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Health literacy: do we have the mantra right? (Part 1 of 2)

Health literacy: do we have the mantra right? (Part 1 of 2)

The Mantra

“Health literacy is increasing; consumers are becoming more sophisticated.”

This statement supports the textbook definition of health literacy: the ability to obtain and use health information and services. Unfortunately, patients’ motivation to (1) cultivate and (2) utilize that capacity is often missing from both the definition and reality.

In what other consumer behavior would we overlook the fact that action requires both motivation and capacity? Walk into any car dealership and you’ll see how quickly the salesperson assesses your motivation, as distinguished from your capacity to act!

The Gap

Unlike literacy in general, which has clear utility in daily life, there are significant disincentives for health literacy, e.g. the potential consequences of a bad choice, the effort of making it, etc. It is also relatively easy to choose not to exercise health literacy, whereas it would be difficult to choose not to read more generally. Moreover, a plethora of choices is a natural rationale for denial and shutting down.

We’ve all experienced some version of health care hell, in which decisions:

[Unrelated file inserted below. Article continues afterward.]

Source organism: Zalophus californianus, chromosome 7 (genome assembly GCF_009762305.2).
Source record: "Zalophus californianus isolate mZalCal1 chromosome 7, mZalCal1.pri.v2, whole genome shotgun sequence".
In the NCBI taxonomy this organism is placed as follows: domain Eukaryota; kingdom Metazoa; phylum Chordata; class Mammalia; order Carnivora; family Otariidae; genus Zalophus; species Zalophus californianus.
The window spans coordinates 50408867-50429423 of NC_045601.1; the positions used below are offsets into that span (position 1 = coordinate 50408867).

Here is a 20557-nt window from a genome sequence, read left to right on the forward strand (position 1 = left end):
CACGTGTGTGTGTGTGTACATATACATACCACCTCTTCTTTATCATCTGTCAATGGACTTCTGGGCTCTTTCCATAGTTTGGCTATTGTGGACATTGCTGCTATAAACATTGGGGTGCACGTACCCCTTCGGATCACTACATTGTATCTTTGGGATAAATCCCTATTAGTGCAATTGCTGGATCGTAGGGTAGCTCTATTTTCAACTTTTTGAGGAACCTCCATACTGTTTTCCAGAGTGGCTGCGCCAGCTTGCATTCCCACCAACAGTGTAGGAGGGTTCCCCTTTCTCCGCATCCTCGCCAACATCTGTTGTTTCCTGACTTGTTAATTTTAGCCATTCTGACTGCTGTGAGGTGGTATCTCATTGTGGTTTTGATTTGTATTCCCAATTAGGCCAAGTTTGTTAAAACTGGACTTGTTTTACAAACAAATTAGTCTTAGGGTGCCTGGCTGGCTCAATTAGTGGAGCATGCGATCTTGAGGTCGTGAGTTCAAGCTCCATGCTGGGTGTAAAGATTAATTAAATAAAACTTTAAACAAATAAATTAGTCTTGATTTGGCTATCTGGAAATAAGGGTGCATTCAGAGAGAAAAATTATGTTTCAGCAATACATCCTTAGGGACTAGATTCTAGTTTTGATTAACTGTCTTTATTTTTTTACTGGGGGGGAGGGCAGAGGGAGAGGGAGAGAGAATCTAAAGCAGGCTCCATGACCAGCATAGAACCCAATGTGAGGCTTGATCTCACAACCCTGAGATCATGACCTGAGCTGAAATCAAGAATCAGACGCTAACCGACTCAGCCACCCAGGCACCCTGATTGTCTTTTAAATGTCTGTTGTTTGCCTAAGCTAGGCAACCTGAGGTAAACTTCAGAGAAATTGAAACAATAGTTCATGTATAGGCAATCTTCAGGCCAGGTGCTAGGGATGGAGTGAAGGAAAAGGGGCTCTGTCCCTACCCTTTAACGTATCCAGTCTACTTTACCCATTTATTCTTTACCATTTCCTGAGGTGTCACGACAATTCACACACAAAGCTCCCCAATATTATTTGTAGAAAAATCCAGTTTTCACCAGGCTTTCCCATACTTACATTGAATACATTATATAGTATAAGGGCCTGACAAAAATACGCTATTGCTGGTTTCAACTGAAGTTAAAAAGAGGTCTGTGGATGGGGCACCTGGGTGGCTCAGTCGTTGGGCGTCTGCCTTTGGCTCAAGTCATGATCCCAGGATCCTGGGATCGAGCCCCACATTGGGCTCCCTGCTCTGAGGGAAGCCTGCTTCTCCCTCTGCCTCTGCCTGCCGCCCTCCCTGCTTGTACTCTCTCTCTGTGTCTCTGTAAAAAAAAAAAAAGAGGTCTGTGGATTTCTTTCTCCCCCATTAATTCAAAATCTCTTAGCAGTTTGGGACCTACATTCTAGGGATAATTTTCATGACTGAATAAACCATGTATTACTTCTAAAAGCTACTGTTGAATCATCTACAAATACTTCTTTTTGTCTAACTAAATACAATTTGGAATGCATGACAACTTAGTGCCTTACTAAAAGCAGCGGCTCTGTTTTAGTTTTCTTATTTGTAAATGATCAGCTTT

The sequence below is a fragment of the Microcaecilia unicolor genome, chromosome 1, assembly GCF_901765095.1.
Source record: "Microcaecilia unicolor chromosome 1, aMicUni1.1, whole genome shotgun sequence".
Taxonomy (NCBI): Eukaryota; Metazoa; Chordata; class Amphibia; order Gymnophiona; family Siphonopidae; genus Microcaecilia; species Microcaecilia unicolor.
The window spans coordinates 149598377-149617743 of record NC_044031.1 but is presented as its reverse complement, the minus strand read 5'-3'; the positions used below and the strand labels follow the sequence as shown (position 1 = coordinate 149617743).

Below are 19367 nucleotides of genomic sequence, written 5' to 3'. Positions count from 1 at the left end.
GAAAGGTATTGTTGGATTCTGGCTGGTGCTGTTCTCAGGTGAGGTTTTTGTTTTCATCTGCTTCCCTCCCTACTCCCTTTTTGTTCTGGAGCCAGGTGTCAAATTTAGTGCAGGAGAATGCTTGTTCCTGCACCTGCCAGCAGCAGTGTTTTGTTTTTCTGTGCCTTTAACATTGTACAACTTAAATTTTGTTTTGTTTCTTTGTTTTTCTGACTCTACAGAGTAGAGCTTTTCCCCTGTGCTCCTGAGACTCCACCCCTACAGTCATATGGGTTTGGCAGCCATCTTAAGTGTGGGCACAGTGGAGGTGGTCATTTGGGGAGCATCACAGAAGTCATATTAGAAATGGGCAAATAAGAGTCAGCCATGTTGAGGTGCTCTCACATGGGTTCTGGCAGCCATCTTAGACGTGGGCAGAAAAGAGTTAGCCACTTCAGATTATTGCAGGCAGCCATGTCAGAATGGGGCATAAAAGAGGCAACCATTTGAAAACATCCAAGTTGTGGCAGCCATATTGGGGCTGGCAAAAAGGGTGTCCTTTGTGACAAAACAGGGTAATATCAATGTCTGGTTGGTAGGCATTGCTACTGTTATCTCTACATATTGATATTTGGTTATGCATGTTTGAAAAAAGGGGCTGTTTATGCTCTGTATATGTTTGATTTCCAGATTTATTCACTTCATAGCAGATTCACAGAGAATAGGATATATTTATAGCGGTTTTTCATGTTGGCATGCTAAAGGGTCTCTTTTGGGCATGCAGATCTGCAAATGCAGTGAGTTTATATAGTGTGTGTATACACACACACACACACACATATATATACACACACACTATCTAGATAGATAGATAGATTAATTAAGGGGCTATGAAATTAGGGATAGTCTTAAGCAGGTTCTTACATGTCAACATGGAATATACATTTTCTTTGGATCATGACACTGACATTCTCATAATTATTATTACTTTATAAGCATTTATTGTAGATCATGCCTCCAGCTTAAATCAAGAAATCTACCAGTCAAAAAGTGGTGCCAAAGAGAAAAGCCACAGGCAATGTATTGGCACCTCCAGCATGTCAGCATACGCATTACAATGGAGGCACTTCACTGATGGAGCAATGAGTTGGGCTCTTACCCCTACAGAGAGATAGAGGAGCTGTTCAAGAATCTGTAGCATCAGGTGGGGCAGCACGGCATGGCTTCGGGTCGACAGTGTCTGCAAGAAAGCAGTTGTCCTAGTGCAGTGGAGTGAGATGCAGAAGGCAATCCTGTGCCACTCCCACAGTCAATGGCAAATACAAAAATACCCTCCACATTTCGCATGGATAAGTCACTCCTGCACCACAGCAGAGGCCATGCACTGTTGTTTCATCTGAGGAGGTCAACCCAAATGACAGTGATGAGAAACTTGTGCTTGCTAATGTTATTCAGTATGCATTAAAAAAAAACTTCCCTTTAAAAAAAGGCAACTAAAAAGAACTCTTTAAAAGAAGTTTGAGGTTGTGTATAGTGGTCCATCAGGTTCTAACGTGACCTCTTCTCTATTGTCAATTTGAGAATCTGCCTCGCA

o Had to be made while in physical and/or emotional pain

o Were only supported by information that was either over-simplified, or in a foreign language

o Were clearly a “choice between evils” and/or offered less than even odds of the most favorable outcome

Thus, choice is often less about empowerment (the movement to redefine CDHC as “patient-empowered care” notwithstanding) than necessity and hope. Everyone who seeks to influence health behavior should consider daily that information-seeking, care-seeking and self-treatment each carries significant emotional, physical and economic (including opportunity) costs. Though making one’s own decisions with appropriate support may be better than the alternatives, it is not the pain-free, no-muss event too often portrayed.

So the circular incentive presented for exercising health literacy (“take charge of your health”) may be less than persuasive when it comes to action. For many, including the uninsured, that directive entails time and/or money they don’t think they have, and/or appears to be a code word for increasing OOP costs.

With great power comes great responsibility. Health literacy can increase both, yet, often, neither is desired.

Next, some thoughts on alleviating the huge burden of health decision-making. Please leave a comment (with a URL if appropriate) to let everyone know what your organization is thinking and doing, as well.

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